Date:March 17th, 2011 06:11 pm (UTC)
(Link)

c2.var.value = 4
print(MyClass.var, c1.var, c2.var, c3.var)
# 4, 2, 4, 4 -- and now everything is 4, except for c1

MyClass.var = 5
print(MyClass.var, c1.var, c2.var, c3.var)
# 5, 2, 5, 5 -- wow, this is very unexpected indeed.

So, I think what's happening is that there are two dictionaries of attribute-value pairs. One for class type, one for each instance. Read lookups first look into object's dictionary, and then looks into class, if object didn't have 'var' defined. Write lookups depend on whether you access variable via object name or via class name.
From:dennyrolling
Date:March 17th, 2011 06:53 pm (UTC)
(Link)
yeah I guess I need to read something on Python, last test was unexpected for me as well.

I signed up for the class in the end of April
From:morfizm
Date:March 17th, 2011 06:33 am (UTC)
(Link)
So, it's more like:

struct MV {
int i;
}

struct MyClass {
static MV* var;
};

But only before you attempt to assign into var from an instance of MyClass. Then it magically turns into:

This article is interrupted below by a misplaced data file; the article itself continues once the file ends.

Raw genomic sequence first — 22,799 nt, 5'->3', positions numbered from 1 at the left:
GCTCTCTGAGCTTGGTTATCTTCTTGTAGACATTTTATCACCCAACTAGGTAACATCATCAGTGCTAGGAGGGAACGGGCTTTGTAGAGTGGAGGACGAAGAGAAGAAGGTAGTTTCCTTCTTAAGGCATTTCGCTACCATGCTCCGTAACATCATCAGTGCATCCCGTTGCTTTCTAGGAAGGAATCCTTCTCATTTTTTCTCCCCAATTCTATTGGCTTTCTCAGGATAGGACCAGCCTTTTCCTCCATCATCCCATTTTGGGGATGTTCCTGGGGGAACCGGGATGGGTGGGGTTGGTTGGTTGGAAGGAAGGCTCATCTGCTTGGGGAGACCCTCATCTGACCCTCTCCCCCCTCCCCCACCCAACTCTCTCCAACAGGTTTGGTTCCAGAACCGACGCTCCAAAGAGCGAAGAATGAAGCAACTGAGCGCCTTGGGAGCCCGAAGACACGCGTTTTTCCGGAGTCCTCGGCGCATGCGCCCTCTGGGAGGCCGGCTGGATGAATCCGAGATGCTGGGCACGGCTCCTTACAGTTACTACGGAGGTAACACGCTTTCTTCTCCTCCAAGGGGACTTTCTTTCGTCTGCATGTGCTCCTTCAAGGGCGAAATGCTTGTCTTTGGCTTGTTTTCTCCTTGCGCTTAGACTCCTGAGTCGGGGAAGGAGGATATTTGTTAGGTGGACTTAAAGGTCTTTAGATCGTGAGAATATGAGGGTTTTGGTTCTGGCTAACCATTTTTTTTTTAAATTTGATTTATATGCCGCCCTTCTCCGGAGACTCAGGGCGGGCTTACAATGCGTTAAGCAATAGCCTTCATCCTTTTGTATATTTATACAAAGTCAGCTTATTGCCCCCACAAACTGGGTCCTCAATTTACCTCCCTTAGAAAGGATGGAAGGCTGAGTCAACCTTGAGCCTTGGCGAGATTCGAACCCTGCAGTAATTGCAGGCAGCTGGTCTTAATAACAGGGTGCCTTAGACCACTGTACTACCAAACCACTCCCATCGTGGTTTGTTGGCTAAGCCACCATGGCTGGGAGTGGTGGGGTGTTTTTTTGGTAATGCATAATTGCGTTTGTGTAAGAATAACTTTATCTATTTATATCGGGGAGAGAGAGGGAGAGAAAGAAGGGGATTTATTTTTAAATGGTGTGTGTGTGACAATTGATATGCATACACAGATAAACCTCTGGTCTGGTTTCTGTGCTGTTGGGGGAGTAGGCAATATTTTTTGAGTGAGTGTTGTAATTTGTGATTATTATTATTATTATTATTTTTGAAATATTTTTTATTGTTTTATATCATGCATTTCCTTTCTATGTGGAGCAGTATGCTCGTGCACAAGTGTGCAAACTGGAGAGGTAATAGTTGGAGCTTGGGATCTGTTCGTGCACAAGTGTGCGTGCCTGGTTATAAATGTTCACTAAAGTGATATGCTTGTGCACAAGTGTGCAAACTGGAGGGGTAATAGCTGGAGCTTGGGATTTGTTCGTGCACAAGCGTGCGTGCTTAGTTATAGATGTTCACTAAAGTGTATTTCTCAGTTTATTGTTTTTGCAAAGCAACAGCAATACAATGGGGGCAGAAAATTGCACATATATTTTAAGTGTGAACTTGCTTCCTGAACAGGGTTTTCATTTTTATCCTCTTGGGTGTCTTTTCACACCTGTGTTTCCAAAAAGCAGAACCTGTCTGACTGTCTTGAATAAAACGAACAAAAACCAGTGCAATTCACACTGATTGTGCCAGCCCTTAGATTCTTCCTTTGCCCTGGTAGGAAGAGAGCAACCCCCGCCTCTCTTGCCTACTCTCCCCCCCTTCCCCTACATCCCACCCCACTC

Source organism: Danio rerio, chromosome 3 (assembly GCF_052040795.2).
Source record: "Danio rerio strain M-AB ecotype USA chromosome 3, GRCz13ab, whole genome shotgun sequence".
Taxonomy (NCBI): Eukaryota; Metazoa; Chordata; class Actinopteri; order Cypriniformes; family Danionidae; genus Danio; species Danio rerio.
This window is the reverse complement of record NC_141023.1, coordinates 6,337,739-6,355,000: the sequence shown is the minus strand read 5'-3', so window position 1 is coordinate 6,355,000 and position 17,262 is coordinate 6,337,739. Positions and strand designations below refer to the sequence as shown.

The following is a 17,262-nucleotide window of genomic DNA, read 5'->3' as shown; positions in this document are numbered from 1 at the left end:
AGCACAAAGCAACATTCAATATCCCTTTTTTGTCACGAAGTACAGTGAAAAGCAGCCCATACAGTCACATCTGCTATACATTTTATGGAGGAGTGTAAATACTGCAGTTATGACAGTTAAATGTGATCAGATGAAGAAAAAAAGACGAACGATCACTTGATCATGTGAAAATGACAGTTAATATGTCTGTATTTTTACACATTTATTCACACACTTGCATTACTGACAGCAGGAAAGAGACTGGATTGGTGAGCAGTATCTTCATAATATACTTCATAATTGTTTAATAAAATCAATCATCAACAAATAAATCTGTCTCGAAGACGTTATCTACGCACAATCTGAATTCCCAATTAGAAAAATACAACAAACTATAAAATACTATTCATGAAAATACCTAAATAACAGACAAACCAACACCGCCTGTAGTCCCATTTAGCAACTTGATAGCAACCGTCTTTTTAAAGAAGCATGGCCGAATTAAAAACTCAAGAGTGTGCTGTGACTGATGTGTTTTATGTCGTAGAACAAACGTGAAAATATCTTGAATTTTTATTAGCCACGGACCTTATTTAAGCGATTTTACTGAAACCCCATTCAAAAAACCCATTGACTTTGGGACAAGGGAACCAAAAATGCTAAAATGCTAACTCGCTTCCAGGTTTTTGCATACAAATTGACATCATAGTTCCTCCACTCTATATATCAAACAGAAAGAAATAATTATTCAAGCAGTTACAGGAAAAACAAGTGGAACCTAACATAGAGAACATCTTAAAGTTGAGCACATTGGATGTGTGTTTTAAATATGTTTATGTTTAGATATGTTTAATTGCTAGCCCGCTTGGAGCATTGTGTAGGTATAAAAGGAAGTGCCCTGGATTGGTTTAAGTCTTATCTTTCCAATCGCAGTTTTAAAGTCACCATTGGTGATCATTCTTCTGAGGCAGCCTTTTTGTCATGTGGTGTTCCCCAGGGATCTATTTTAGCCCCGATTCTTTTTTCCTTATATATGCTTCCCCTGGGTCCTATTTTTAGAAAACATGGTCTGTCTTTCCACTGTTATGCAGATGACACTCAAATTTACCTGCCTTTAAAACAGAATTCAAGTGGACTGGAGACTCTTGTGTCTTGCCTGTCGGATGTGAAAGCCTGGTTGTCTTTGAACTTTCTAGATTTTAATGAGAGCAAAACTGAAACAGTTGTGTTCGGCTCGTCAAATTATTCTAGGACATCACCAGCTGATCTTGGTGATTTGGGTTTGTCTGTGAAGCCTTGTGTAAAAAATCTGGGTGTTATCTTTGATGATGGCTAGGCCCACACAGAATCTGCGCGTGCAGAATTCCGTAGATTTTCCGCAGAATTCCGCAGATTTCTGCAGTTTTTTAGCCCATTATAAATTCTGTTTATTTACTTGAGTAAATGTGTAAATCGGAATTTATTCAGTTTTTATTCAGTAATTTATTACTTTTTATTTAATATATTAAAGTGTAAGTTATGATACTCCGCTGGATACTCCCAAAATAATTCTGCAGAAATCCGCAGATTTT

struct MyClass {
MV* (or anything*) var;
};

which isn't static anymore. However, static copy is still accessible via class name (MyClass.var)
From:_m_e_
Date:March 17th, 2011 06:52 am (UTC)
(Link)
I assume this is also true with everything defined class-level: fields, methods, etc. I.e. you can change class's method after creating instance, and the change will only apply to new instances, while old instances inherit original method?
From:morfizm
Date:March 26th, 2011 04:05 am (UTC)
(Link)
Your assumption is easy to verify, and it is correct:

class MyClass():
    y1 = 1
    y2 = 2
    y3 = 3

    def x1(self):
        return self.y1

    def x2(self):
        return self.y2

    def x3(self):
        return self.y3


def main():
    c1 = MyClass()
    c2 = MyClass()
    c3 = MyClass()
    print(c1.x1(), c2.x1(), c3.x1()) # 1 1 1

    c2.x1 = c2.x2

    print(c1.x1(), c2.x1(), c3.x1()) # 1 2 1 

    MyClass.x1 = MyClass.x3
    
    print(c1.x1(), c2.x1(), c3.x1()) # 3 2 3 

main()